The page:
While The House of the Spirits definitely qualifies as a family drama and a work of historical fiction (see the section of "Setting" for more about the history that informs the book), it's also one of the most well known examples of South American magical realism. That means that magical or supernatural elements appear in the text alongside perfectly ordinary ones. So when the entire Trueba family is sitting around eating dinner, normal as can be (well, normal as they can be), and suddenly Férula's ghost walks into the room, that's an example of magical realism. Want some more? How about Clara's habit of moving the furniture with her mind, the Mora sisters' psychic prophecies, and Old Pedro García's talking cure for ridding Tres Marías of the plague of ants?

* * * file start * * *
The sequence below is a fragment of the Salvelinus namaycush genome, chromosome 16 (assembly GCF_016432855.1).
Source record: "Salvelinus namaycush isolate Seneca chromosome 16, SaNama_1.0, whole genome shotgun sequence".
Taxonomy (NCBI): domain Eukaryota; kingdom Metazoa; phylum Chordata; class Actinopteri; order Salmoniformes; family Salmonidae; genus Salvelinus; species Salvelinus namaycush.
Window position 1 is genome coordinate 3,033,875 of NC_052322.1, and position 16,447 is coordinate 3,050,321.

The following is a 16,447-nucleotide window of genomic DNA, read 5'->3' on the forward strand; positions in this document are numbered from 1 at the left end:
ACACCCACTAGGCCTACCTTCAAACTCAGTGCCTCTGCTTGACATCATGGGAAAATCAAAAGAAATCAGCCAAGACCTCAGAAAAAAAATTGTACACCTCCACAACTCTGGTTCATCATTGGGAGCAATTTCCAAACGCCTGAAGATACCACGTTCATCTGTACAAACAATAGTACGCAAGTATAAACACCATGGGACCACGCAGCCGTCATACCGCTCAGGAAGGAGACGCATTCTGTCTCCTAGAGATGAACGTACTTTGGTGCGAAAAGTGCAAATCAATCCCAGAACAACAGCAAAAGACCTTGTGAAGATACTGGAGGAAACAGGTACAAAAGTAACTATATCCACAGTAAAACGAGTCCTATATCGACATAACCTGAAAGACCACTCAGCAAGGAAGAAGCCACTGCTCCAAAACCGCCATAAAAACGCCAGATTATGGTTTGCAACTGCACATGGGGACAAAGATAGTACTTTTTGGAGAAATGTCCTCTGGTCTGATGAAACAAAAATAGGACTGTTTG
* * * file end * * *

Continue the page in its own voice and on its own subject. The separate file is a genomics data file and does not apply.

OK, you're going to hate us for this. But now that we've told you that The House of the Spirits is a preeminent example of the genre of magical realism, we should say that Isabel Allende herself doesn't necessarily see it that way. In fact, Allende has come out and said that she finds it "strange" that her work has been classified as magical realism, because she sees her own novels "as just being realistic literature." Hm. So maybe she's saying that what seems magical to us might not seem strange to her at all, and that whether we classify her writing as magical realism or not depends on our cultural background. What do you think?